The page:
Let It Die's End of Level Replays Are Great

Illustration for article titled Let It Die's End of Level Replays Are Great

The world is confusing. No one tells you how to do a damn thing until it is too late. This happens in games too. It’s hard to know where mistakes were made. Let It Die’s end of level replays make it easy to grasp the big picture.


Let It Die has been my major gaming vice for the last month. One awesome feature it has is a detailed replay whenever you clear a level. The quick recap traces your position on the map and shows all defeated enemies and found items. It’s pretty cool to see in motion.

More importantly, it gives me a chance to reflect on my gameplay in ways that other titles don’t. Dark Souls never gives me a clear understanding of the progress I’ve made. Let It Die does, and that extra context helps keep my gameplay progress in perspective.

In the example here, I’m able to track the progress of my low level character. Ignoring how cool it looks, this also helps me know what I can and can’t take on. What enemies have I killed? What weapons do I take? I’m able to analyze and breakdown my gameplay to figure out the preference and tactics that work for me.

I’m an enthusiastic person in real life. I often act based on gut instincts that can lead me astray. It’s hard to navigate the day to day when you look before you leap. No one tells you how to get things done. They only tell you when you fuck up.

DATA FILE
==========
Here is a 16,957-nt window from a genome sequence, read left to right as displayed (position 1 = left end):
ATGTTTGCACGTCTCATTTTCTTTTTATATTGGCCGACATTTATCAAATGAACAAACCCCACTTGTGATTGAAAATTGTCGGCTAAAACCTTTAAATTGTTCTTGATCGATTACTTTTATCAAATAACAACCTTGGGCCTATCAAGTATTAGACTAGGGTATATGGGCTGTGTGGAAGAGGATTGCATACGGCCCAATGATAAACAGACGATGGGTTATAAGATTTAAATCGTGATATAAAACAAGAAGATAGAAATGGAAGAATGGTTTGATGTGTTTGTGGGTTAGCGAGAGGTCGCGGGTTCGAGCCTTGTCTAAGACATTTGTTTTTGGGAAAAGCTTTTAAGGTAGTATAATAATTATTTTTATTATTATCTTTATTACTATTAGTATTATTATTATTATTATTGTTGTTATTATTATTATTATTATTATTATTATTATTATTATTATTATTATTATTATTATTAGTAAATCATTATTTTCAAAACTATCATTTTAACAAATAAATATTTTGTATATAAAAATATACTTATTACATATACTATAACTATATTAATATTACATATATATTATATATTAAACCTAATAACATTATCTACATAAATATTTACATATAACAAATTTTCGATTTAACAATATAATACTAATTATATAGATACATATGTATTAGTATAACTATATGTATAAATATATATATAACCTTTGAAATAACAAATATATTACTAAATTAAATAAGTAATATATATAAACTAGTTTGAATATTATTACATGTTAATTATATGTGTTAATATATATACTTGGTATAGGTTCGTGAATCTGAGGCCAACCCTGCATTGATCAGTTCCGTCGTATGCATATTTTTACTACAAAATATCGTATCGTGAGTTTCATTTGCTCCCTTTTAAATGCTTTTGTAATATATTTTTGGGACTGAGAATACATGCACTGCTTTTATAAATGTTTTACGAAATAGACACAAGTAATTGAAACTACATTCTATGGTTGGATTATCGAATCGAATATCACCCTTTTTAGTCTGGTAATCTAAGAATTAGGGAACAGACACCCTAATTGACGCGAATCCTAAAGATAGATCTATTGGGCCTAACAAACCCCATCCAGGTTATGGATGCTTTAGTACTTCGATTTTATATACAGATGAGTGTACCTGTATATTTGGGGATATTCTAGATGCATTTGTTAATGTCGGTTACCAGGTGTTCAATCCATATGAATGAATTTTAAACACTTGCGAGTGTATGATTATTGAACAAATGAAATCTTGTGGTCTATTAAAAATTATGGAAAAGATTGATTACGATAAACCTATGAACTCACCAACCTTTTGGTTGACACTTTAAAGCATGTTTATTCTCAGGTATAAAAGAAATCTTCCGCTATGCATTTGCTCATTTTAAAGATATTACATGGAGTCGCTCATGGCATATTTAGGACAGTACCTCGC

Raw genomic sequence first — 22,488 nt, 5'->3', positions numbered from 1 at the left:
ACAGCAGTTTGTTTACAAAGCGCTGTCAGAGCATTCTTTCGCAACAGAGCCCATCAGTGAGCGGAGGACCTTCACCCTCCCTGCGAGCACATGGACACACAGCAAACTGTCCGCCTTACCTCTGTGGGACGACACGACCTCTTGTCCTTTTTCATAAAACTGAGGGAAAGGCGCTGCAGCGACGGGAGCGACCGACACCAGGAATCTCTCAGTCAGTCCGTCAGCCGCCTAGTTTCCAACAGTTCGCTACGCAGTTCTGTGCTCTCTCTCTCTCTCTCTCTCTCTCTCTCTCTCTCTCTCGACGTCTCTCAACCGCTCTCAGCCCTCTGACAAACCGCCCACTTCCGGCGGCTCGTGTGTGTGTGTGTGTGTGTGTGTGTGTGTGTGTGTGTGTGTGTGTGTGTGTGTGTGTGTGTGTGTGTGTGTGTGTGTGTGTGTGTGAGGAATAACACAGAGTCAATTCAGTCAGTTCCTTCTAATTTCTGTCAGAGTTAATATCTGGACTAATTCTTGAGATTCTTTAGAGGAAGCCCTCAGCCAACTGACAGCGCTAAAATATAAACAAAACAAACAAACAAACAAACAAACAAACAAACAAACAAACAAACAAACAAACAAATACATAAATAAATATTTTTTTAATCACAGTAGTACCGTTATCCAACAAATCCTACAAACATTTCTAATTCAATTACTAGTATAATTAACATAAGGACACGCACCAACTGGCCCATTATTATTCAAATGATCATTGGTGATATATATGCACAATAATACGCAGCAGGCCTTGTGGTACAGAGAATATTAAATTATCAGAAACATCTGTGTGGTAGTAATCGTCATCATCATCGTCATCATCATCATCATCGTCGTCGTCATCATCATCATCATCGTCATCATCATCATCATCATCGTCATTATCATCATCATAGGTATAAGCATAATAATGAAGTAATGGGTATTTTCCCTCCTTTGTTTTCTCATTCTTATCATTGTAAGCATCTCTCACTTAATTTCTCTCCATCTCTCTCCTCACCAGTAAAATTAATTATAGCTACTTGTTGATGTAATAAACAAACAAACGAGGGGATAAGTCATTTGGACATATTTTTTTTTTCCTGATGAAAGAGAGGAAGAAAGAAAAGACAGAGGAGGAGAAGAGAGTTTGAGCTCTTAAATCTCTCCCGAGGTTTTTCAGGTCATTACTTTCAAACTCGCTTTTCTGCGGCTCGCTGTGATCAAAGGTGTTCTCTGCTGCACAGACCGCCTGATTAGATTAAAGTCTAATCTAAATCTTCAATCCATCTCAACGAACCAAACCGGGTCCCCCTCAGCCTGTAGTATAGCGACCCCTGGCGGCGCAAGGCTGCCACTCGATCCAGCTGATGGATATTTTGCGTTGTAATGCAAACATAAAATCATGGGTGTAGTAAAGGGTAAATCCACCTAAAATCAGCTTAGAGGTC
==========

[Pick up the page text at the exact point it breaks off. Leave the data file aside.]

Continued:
Our entertainment does this too. Games are full of game over screens, baddies who taunt you when you die, and insulting offers to enable easy mode. Games love to rub your failures in your face.


Let It Die does something that I truly appreciate. It helps me understand my successes. It takes an accomplishment and breaks it down in a way that helps me to continue forward with confidence.

It’s a minuscule feature in a game full of high level concepts. But it helps. Even if I made mistakes along the way, Let It Die takes a second to remind me that I still achieved something.


Thanks Let It Die, for reminding me that I do occasionally manage to kick ass.

Former Senior Writer and Critic at Kotaku.


Dinky Earnshaw

I tried this game the other day, and it seems really clunky for a third person action game. The F2P business model reminds me of an arcade machine, which is approximately 50 cents per continue.